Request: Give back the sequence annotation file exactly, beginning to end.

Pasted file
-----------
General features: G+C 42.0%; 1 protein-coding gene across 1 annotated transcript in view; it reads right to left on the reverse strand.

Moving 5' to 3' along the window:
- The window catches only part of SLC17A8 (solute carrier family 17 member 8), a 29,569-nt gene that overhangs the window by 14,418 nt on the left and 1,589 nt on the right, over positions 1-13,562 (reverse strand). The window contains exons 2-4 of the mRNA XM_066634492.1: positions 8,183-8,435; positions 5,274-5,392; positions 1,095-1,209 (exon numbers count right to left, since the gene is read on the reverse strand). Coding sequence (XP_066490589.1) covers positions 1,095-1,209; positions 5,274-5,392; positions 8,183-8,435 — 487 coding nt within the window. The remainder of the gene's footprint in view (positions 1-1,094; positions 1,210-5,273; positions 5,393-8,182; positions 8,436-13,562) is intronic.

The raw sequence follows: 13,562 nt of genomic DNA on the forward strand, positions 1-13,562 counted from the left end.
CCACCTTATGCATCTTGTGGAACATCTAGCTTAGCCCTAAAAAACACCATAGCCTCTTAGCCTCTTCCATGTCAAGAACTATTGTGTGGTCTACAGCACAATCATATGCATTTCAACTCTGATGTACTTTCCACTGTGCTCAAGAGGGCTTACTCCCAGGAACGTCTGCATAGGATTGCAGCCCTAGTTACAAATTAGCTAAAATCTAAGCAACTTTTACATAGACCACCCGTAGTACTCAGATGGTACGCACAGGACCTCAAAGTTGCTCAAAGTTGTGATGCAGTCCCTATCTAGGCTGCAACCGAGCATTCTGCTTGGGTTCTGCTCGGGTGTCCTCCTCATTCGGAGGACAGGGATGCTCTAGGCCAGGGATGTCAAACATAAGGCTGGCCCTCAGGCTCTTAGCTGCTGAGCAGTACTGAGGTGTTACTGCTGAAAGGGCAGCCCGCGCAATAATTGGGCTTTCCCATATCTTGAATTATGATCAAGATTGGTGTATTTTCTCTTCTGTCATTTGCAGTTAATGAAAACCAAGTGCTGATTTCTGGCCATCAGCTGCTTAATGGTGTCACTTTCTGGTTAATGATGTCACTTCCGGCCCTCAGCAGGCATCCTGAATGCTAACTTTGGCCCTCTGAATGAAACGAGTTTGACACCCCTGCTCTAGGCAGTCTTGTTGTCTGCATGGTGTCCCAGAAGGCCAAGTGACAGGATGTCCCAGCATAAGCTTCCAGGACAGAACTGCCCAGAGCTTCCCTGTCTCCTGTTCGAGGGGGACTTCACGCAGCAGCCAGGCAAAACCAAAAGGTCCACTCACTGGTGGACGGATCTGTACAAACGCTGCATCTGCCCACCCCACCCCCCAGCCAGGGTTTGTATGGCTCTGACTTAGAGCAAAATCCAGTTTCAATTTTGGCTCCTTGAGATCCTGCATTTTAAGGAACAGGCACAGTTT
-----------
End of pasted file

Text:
General features: G+C 42.0%; 1 protein-coding gene across 1 annotated transcript in view; it reads right to left on the reverse strand.

Moving 5' to 3' along the window:
- The window catches only part of SLC17A8 (solute carrier family 17 member 8), a 29,569-nt gene that overhangs the window by 14,418 nt on the left and 1,589 nt on the right, over positions 1-13,562 (reverse strand). The window contains exons 2-4 of the mRNA XM_066634492.1: positions 8,183-8,435; positions 5,274-5,392; positions 1,095-1,209 (exon numbers count right to left, since the gene is read on the reverse strand). Coding sequence (XP_066490589.1) covers positions 1,095-1,209; positions 5,274-5,392; positions 8,183-8,435 — 487 coding nt within the window. The remainder of the gene's footprint in view (positions 1-1,094; positions 1,210-5,273; positions 5,393-8,182; positions 8,436-13,562) is intronic.

The raw sequence follows: 13,562 nt of genomic DNA on the forward strand, positions 1-13,562 counted from the left end.
CCACCTTATGCATCTTGTGGAACATCTAGCTTAGCCCTAAAAAACACCATAGCCTCTTAGCCTCTTCCATGTCAAGAACTATTGTGTGGTCTACAGCACAATCATATGCATTTCAACTCTGATGTACTTTCCACTGTGCTCAAGAGGGCTTACTCCCAGGAACGTCTGCATAGGATTGCAGCCCTAGTTACAAATTAGCTAAAATCTAAGCAACTTTTACATAGACCACCCGTAGTACTCAGATGGTACGCACAGGACCTCAAAGTTGCTCAAAGTTGTGATGCAGTCCCTATCTAGGCTGCAACCGAGCATTCTGCTTGGGTTCTGCTCGGGTGTCCTCCTCATTCGGAGGACAGGGATGCTCTAGGCCAGGGATGTCAAACATAAGGCTGGCCCTCAGGCTCTTAGCTGCTGAGCAGTACTGAGGTGTTACTGCTGAAAGGGCAGCCCGCGCAATAATTGGGCTTTCCCATATCTTGAATTATGATCAAGATTGGTGTATTTTCTCTTCTGTCATTTGCAGTTAATGAAAACCAAGTGCTGATTTCTGGCCATCAGCTGCTTAATGGTGTCACTTTCTGGTTAATGATGTCACTTCCGGCCCTCAGCAGGCATCCTGAATGCTAACTTTGGCCCTCTGAATGAAACGAGTTTGACACCCCTGCTCTAGGCAGTCTTGTTGTCTGCATGGTGTCCCAGAAGGCCAAGTGACAGGATGTCCCAGCATAAGCTTCCAGGACAGAACTGCCCAGAGCTTCCCTGTCTCCTGTTCGAGGGGGACTTCACGCAGCAGCCAGGCAAAACCAAAAGGTCCACTCACTGGTGGACGGATCTGTACAAACGCTGCATCTGCCCACCCCACCCCCCAGCCAGGGTTTGTATGGCTCTGACTTAGAGCAAAATCCAGTTTCAATTTTGGCTCCTTGAGATCCTGCATTTTAAGGAACAGGCACAGTTT